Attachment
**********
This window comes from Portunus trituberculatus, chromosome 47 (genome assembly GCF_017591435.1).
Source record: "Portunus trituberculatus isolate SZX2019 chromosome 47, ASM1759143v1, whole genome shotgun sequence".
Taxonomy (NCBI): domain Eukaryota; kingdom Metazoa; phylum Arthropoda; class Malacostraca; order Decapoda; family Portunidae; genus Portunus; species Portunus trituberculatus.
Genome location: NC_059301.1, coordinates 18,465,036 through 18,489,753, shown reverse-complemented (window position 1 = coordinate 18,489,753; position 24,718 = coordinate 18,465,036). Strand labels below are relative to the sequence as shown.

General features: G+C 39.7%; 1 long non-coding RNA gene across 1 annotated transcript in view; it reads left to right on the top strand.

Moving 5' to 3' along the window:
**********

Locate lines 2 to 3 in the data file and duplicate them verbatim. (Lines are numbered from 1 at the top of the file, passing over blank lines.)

Source record: "Portunus trituberculatus isolate SZX2019 chromosome 47, ASM1759143v1, whole genome shotgun sequence".
Taxonomy (NCBI): domain Eukaryota; kingdom Metazoa; phylum Arthropoda; class Malacostraca; order Decapoda; family Portunidae; genus Portunus; species Portunus trituberculatus.